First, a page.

This was a new behaviour, not seen in other macaque groups, and observers were lucky enough to observe its origins. A monkey named Imo was the first to wash a potato in the salty water and others soon copied her, leading to a community-wide behaviour pattern.
The idea of animal culture drove much subsequent Japanese primatology, but in Europe and North America culture didn’t get much attention until 1999, when an article about culture in chimpanzees was published. Since then, evidence of culture — group-typical behaviours that are socially learned — has been found all across the animal kingdom, including among fish, birds and insects.
A new kind of octopus
The proposal to start an octopus farm is a proposal to create a new octopus culture, because when cultural animals are brought together, they can’t help but create society. It’s also a proposal to create a new kind of octopus: the cultural behaviours coupled with the captive environment will be a novel environmental niche that shapes subsequent evolution.
Our familiar farmed animals — like Angus cows and Chocktaw hogs — have been domesticated and are entirely different from the animals they evolved from.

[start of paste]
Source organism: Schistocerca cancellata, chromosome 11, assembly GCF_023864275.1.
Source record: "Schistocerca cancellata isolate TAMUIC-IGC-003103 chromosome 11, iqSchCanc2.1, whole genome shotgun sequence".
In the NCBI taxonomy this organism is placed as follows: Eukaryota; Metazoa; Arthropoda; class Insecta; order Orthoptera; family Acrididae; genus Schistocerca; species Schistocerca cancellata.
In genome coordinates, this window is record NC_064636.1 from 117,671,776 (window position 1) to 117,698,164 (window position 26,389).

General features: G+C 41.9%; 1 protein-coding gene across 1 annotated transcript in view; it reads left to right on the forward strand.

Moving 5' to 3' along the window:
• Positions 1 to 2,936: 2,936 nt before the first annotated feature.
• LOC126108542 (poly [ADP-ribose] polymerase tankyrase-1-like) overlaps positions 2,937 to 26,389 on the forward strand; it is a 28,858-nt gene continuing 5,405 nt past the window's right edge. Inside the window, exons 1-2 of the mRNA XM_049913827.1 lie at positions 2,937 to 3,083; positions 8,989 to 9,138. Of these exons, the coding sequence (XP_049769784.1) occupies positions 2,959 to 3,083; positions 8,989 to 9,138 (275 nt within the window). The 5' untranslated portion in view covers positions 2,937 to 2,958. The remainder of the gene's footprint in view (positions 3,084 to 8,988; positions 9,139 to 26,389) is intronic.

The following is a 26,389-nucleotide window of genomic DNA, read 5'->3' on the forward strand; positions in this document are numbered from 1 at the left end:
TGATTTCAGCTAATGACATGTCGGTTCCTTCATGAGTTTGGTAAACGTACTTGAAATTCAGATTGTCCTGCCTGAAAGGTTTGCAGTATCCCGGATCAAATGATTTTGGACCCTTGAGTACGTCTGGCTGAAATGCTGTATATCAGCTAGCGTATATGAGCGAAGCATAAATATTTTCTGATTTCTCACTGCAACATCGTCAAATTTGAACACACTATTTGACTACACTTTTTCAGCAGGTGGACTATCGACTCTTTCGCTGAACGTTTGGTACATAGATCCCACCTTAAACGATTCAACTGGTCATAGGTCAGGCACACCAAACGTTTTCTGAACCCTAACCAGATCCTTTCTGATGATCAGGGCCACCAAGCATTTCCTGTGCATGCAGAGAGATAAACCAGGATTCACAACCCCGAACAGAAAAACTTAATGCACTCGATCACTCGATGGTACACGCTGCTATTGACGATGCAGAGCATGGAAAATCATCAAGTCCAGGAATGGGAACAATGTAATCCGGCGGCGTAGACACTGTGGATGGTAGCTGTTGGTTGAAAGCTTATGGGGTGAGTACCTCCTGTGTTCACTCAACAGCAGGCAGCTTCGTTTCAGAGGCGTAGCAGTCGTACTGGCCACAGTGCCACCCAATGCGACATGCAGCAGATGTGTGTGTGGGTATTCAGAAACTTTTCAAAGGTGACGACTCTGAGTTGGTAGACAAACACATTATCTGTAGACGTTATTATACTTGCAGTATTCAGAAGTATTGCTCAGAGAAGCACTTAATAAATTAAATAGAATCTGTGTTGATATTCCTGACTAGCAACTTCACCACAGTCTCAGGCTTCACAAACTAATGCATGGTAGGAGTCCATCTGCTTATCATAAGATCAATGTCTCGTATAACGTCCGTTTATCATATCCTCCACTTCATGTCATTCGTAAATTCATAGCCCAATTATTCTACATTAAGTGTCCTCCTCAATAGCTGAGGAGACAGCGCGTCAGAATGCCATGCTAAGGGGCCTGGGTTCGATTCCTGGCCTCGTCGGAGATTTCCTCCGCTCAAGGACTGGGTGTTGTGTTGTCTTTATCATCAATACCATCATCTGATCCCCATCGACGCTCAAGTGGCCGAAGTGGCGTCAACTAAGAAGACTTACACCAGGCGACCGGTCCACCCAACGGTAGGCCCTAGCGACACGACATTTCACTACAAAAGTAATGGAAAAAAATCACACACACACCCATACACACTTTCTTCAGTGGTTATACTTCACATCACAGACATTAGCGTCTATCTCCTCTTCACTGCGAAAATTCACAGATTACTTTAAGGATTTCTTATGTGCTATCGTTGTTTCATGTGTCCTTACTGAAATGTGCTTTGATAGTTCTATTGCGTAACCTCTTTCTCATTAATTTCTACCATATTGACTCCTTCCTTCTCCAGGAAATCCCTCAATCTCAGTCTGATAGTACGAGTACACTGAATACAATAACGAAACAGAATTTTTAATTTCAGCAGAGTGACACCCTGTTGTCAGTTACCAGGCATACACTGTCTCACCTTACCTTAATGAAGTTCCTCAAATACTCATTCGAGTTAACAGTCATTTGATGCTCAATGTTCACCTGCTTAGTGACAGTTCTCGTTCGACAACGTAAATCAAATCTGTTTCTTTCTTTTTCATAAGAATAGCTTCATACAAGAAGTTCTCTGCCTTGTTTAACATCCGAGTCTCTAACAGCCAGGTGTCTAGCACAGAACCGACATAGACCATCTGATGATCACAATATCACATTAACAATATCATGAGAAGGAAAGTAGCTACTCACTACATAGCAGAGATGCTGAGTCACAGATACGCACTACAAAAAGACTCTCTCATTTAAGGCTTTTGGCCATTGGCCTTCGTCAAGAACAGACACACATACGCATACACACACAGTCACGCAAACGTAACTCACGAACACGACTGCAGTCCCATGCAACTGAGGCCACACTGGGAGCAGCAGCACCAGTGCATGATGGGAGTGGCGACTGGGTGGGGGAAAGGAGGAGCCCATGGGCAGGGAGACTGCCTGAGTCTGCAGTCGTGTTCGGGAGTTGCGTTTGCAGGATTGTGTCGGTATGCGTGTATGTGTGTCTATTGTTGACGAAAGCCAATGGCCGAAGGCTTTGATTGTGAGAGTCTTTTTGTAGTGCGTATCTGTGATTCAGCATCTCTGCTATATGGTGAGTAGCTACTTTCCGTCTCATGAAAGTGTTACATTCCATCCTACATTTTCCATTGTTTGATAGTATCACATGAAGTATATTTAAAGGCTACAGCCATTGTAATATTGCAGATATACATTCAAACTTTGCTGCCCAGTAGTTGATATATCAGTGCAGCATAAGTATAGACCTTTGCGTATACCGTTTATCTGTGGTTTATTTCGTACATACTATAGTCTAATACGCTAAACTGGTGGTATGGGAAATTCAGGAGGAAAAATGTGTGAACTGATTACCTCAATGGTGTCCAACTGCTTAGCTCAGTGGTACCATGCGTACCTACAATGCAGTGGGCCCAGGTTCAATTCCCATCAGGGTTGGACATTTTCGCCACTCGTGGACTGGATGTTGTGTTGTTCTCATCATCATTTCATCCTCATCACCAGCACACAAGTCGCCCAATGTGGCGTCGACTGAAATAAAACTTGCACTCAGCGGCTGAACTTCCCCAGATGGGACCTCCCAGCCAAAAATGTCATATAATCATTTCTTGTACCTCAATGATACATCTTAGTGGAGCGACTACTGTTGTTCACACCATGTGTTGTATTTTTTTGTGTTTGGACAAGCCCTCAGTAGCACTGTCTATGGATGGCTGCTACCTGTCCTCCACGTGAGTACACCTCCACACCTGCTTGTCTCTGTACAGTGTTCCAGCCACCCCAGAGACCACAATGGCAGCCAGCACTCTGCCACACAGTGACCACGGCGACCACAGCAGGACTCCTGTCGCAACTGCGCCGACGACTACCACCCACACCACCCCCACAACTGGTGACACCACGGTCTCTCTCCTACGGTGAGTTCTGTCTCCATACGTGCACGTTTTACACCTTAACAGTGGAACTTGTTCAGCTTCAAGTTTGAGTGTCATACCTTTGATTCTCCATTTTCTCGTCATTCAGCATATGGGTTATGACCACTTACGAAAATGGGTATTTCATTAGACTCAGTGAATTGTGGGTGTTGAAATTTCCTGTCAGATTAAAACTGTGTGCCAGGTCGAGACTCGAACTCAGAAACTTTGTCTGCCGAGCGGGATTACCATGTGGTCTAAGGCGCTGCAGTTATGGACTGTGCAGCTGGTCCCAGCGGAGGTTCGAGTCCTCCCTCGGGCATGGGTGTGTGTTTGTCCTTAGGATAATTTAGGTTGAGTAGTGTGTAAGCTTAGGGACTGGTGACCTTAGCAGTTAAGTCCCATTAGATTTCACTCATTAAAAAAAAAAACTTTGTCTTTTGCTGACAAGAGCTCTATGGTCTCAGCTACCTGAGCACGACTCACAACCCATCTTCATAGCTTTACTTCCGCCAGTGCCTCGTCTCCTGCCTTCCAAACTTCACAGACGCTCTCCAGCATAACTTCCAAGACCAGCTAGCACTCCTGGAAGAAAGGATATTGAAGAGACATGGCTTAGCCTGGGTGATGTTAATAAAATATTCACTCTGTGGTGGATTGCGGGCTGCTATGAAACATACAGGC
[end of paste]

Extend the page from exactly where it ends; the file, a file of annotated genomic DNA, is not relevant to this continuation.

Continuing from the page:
Many of our domesticated animals cannot survive without human care. Examples include domestic rabbits, that have evolved without the instincts and colouring wild rabbits have to protect them from predators, sheep whose wool grows too thick without regular trimming and chickens bred for meat that can’t walk as adults because their breasts are too heavy.
Starting an octopus farm is a commitment to creating a new kind of animal that relies on humans for its existence. It isn’t an idea to be taken up lightly, or a project that can responsibly be attempted and then discarded when it turns out to be too difficult or not profitable.
Managing octopus populations
There are many reasons to worry that an octopus farm will not be easy to manage. Unlike other farmed animals, octopuses need their space. Octopolis is already a battleground of boxing octopuses; one can only wonder what that will look like on a scale of thousands.